Then yesterday evening I met my friend for dinner. In Korea it's customary if someone is drinking at dinner, that everyone drinks. Alcoholic beverages (especially Korean soju or beer) is the norm, but even if you don't drink alcohol, you should normally order at least some soft drink in order to drink together with them. To not do so shows some lack of etiquette. Well, I've let the people at my office and around me know that I don't drink alcohol, and that I cannot drink soft drinks due to the sugar in them, so I get away with being impolite and drink just water, but I'll pour some water into a soju shot glass, and use that for toasting, being soju is clear just like water. My friend doesn't drink, and she just wanted a cola, but they had diet cola (Coke Zero), which isn't available universally but only at some restaurants, so she suggested we share that, being she knew I cannot have sugar. Trying to be polite, I agreed. And we planned to go to a coffee shop afterwards, and I knew from past experience that it's best to bring my own pouring cream, because they only give a small amount of whipped cream on top of the coffee if you order it extra, but I like a whole lot in mine. So I had a carton of pouring cream with me, and I added it to my Coke Zero, thinking it might be some simulation of the diet root beer with cream. I must say, it was very good, much better than I was expecting, and can see why some diabetics love diet root beer with cream. My friend laughed at me adding cream to the cola, and she now likes to call me "Cream Pig", being I love adding/eating pouring cream, sour cream, cream cheese, triple cream brie, etc. "Pig" used as a nickname isn't offensive here like it might be in some cultures, but is considered a cute term.
    Well testing after dinner, my BG was 75 (4.2) which is good and in-line with what I've been getting recently, so all was good. By the time I went to bed, I was feeling a bit nauseous. I woke up in the middle of the night, and knew I had a problem, and made a trip to the toilet with some bad diarrhea and vomiting. A short time later another bought of diarrhea, and maybe 30 minutes of the nausea till I felt perfectly normal and fell back to sleep. I woke up feeling normal and tested my BG and got a 70 (3.9). Well, I doubt it was any sort of food poisoning that caused my issue, because I would have expected it to last longer, and also not any flu or other illness, because it would have also lasted longer and elevated my BG. So most likely I would say the Coke Zero was suspect.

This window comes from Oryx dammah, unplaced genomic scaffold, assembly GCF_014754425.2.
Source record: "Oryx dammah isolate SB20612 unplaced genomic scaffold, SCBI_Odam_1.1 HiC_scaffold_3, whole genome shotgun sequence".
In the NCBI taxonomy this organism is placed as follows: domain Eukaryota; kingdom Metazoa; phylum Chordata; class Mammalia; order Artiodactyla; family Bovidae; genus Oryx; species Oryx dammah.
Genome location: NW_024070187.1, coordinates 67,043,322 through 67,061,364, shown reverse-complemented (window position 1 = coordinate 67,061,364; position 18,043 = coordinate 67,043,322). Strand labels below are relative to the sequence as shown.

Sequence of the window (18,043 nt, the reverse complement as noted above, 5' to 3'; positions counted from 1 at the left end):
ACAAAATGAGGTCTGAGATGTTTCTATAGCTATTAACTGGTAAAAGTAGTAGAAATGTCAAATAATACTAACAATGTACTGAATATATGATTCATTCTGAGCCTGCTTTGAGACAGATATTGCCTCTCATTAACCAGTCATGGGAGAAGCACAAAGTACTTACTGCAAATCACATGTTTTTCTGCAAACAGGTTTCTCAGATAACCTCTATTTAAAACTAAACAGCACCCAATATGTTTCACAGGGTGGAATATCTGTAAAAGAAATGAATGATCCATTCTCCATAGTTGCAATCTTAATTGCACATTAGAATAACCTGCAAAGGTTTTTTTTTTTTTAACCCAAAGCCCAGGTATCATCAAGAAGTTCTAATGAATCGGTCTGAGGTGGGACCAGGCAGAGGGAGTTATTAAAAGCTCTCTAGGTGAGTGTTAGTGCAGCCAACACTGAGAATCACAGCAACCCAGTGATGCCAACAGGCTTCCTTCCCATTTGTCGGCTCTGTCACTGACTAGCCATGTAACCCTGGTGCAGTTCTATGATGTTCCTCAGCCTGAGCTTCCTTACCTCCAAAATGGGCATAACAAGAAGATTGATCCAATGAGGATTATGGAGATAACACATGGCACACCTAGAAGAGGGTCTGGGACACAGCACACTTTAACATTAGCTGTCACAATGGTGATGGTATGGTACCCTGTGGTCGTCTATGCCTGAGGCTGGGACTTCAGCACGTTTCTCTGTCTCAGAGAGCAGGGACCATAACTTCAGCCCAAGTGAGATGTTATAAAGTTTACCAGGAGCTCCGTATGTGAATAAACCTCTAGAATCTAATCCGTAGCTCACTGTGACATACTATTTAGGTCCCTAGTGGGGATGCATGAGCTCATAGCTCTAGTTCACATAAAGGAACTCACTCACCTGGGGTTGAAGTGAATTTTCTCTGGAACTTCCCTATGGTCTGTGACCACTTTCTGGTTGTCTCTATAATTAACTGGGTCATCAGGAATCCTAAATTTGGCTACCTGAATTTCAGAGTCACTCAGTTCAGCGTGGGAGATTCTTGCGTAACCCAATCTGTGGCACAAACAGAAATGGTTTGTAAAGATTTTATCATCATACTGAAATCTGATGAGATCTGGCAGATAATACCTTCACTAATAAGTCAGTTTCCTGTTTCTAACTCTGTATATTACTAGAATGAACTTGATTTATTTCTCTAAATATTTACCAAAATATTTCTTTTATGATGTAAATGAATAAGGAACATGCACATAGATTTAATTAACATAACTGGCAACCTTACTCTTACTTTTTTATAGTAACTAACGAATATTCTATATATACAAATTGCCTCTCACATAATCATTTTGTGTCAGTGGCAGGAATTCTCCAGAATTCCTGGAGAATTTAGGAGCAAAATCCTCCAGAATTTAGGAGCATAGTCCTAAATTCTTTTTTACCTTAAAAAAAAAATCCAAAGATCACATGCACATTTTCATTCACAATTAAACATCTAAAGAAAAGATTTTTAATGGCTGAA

Since getting good control of my diabetes, I've gone from being a processed food junkie, due mostly to the convenience factor, to being what some might consider to be a health nut. It's really though just out of default, in needing to eat this way to control my diabetes, being I cannot find the foods I think I need by buying them as processed and/or canned, save for a few items which are canned but all natural. So for most of the past six months I've probably have very little additives/chemicals in my food. I think my body just became adjusted to natural food, and had a violent reaction when I suddenly fed it a chemical laden drink bomb. I have no idea if it was the artificial sweeteners (aspartame, acesulfame-K), or the phosphoric acid, or something else. Whatever the case, it's seriously bad news for me, and I most definitely learned my lesson - stay away from this sort of stuff and just stick with the foods/drinks I've been using. I'm really quite surprised at how quickly my body has changed and at the level of the reaction to just a glass of diet cola. And I also wonder what effects beyond diabetes consuming these chemicals might have. So while at first I didn't consider any health benefits beyond diabetes control to my new way of eating, I now think it's probably better for me. Maybe a bit of an overreaction to just one incident, but it really made me think about the chemical additives in foods/beverages.

  2. Colt45

    I think the phosphoric acid in all colas is bad for the kidneys. I rarely drink any pop but if I do I get diet 7 Up or sometimes diet Sprite.

  3. Aaron1963

    Coke Zero is the only diet soft drink I've even seen for sale here in Korea. Though I don't know what the fast food restaurants do that serve fountain drinks by Pepsi, if there's a Pepsi version or not. I've not seen it in the stores. Years ago I recall there was something called, "Coke Light" or something like that, but I'm guessing 8 ~ 10 years ago it was replaced with Coke Zero. Koreans aren't big consumers of diet soft drinks. Even people dieting typically drink sugary versions. I don't recall off-hand, but this possibly could have been my first experience ever drinking Coke Zero. The few times I had a diet cola in the past was abroad.